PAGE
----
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Dear NY Times: Protectionism Isn't the Answer

Editor, The New York Times

229 West 43rd St.

New York, NY 10036


To the Editor:


Jeremy Weir Alderson says that "the No. 1 reason for imposing higher labor standards on imports isn't to improve living standards abroad but to maintain them here" (Letters, Jan. 19). It's true that the real motive for such standards is to protect certain producers in America from having to compete with lower-cost rivals. But it's untrue that access to lower-cost sources of goods and services causes poverty in America.


The greatest source of lower-cost competition for American producers over the years is not cheap foreign workers; it's machinery and technology. Local butchers in the late 19th century could not compete with Chicago slaughterhouses that shipped their beef across the country in new-fangled refrigerated railroad cars. Farmers over the past two hundred years have consistently been displaced by mechanized farm machinery, improved fertilizers and pesticides, better seed varieties, refrigeration, and better materials for packaging produce for storage and shipment. Typists in the late 20th century were out-competed by low-cost word-processing hardware and software.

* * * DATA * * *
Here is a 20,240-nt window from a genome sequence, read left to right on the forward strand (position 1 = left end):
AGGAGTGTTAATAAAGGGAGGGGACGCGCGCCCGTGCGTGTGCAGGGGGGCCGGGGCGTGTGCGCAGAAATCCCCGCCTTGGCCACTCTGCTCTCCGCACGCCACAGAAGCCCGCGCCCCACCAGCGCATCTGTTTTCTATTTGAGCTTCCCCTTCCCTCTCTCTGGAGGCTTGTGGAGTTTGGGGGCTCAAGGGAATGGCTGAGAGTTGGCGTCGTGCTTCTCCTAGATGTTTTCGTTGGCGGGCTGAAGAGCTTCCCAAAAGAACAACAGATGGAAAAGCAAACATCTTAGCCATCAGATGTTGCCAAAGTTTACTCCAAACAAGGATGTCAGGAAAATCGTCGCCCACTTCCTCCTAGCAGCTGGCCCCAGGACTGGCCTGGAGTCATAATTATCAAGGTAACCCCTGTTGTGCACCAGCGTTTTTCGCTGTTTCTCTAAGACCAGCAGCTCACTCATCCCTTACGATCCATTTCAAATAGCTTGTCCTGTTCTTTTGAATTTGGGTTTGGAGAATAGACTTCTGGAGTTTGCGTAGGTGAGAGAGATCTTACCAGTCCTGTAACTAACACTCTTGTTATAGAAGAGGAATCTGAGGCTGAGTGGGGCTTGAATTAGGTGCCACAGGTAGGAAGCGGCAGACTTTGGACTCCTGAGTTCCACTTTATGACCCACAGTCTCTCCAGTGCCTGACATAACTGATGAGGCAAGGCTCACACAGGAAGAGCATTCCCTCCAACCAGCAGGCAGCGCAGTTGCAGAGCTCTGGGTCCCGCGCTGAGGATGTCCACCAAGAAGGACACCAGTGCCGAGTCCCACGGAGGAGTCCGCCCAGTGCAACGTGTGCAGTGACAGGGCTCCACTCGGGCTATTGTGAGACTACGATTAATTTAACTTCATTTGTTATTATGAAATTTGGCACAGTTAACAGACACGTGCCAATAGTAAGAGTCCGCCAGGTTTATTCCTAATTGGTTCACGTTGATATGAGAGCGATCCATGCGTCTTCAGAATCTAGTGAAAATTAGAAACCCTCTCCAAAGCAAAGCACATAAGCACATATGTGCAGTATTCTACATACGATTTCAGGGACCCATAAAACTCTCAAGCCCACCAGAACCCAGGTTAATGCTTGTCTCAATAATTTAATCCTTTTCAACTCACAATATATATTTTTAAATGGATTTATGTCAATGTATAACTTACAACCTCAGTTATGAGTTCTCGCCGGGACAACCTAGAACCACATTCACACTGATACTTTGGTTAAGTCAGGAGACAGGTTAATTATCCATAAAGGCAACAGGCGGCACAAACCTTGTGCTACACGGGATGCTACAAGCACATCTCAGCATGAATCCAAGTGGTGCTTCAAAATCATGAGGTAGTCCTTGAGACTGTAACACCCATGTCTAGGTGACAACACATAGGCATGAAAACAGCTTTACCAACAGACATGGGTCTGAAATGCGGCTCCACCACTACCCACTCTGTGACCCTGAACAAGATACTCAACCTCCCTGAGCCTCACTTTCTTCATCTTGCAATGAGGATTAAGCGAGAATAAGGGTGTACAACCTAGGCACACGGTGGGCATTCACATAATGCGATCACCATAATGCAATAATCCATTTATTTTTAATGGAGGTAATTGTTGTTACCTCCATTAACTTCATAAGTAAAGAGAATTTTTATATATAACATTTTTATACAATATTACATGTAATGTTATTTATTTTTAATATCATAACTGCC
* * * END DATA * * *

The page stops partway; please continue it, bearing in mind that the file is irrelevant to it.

Lower-cost sources of output do not cause poverty; they alleviate it.


Sincerely,

Donald J. Boudreaux

 

Don Boudreaux is the Chairman of the Department of Economics at George Mason University and a Business & Media Institute adviser.